So that's today's hot tip: If it feels good, do it.


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4 Comments:

  • Hi Mr Vitols,

    It's so exciting to find you online! I was an ardent fan of the Odyssey 15 years ago or so, and have fond memories of it.

    It's refreshing to find you still write lucidly & well, and on a variety of topics.

    Thank you for writing such a masterpiece. I really enjoyed watching it, and found it to be incredibly relevant to my life & who I was.

    I've always been curious to know more--about the inspiration behind elements of the show, about the overall vision, and just about the basic mechanics of the story, but there isn't much online. Can you direct me to interviews or other supplementary information? Are the original outlines used available somewhere?

    If you have any direction you can point me in, I would really appreciate it. I felt like the show explained itself, and concluded appropriately, but always did want to see the origins & the inspirations regardless. I have a fair idea how things could have progressed for the people in upworld & downworld, but was always curious more about the real-life situation around the filming/the end of the series/etc. It seemed to go out on a cliffhanger, and I wondered if this was deliberate, or if the budget was cut--and if so, what was in the works for the future?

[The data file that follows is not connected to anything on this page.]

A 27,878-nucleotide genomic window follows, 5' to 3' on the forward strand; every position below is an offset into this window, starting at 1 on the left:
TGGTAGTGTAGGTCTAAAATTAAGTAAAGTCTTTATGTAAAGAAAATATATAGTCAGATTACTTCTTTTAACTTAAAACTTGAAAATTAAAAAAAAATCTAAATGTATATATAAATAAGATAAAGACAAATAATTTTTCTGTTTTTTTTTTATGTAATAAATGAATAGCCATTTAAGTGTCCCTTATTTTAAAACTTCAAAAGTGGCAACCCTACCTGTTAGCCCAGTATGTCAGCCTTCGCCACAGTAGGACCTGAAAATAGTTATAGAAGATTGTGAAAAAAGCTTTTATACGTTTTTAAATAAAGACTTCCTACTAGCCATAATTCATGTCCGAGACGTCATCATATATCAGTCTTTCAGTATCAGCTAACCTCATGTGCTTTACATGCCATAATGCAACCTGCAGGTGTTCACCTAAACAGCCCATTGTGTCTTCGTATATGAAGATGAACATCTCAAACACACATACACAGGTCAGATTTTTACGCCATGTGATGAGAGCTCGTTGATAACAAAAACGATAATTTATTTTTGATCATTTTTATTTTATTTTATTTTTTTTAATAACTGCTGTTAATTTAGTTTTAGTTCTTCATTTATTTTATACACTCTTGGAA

Thank you very much--

    By Blogger David Streever, at December 26, 2007 12:49 PM  

  • As for Maslow:

    I'm currently reading Happier by Tal Ben-Shahar--it's not a self-help book or anything--it's the primer from the most popular class at Harvard, on happiness.

    What you were saying about Maslow's theories re: filling needs (b & d) is what made me think of Tal Ben-Shahar. He writes extensively about having goals but not looking toward fulfillment--not seeing happiness as the end of a journey, but rather a way of existing--or as you say, enjoyment--doing what makes you happy.